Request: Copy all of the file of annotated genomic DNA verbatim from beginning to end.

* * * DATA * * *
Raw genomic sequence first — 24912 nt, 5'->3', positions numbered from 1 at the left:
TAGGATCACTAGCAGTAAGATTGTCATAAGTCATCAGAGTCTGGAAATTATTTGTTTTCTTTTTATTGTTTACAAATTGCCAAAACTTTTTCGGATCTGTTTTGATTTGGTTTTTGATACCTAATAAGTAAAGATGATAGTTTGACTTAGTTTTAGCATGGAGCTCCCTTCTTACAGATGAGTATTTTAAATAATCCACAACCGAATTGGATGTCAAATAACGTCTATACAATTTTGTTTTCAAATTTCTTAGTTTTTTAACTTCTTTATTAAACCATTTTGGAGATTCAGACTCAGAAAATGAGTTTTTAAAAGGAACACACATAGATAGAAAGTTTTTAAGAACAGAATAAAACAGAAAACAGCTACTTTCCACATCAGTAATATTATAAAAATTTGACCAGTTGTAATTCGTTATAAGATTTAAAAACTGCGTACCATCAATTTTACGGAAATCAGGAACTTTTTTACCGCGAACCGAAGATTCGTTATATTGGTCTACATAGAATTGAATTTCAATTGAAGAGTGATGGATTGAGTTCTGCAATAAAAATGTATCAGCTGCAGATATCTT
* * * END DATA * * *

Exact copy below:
Raw genomic sequence first — 24912 nt, 5'->3', positions numbered from 1 at the left:
TAGGATCACTAGCAGTAAGATTGTCATAAGTCATCAGAGTCTGGAAATTATTTGTTTTCTTTTTATTGTTTACAAATTGCCAAAACTTTTTCGGATCTGTTTTGATTTGGTTTTTGATACCTAATAAGTAAAGATGATAGTTTGACTTAGTTTTAGCATGGAGCTCCCTTCTTACAGATGAGTATTTTAAATAATCCACAACCGAATTGGATGTCAAATAACGTCTATACAATTTTGTTTTCAAATTTCTTAGTTTTTTAACTTCTTTATTAAACCATTTTGGAGATTCAGACTCAGAAAATGAGTTTTTAAAAGGAACACACATAGATAGAAAGTTTTTAAGAACAGAATAAAACAGAAAACAGCTACTTTCCACATCAGTAATATTATAAAAATTTGACCAGTTGTAATTCGTTATAAGATTTAAAAACTGCGTACCATCAATTTTACGGAAATCAGGAACTTTTTTACCGCGAACCGAAGATTCGTTATATTGGTCTACATAGAATTGAATTTCAATTGAAGAGTGATGGATTGAGTTCTGCAATAAAAATGTATCAGCTGCAGATATCTT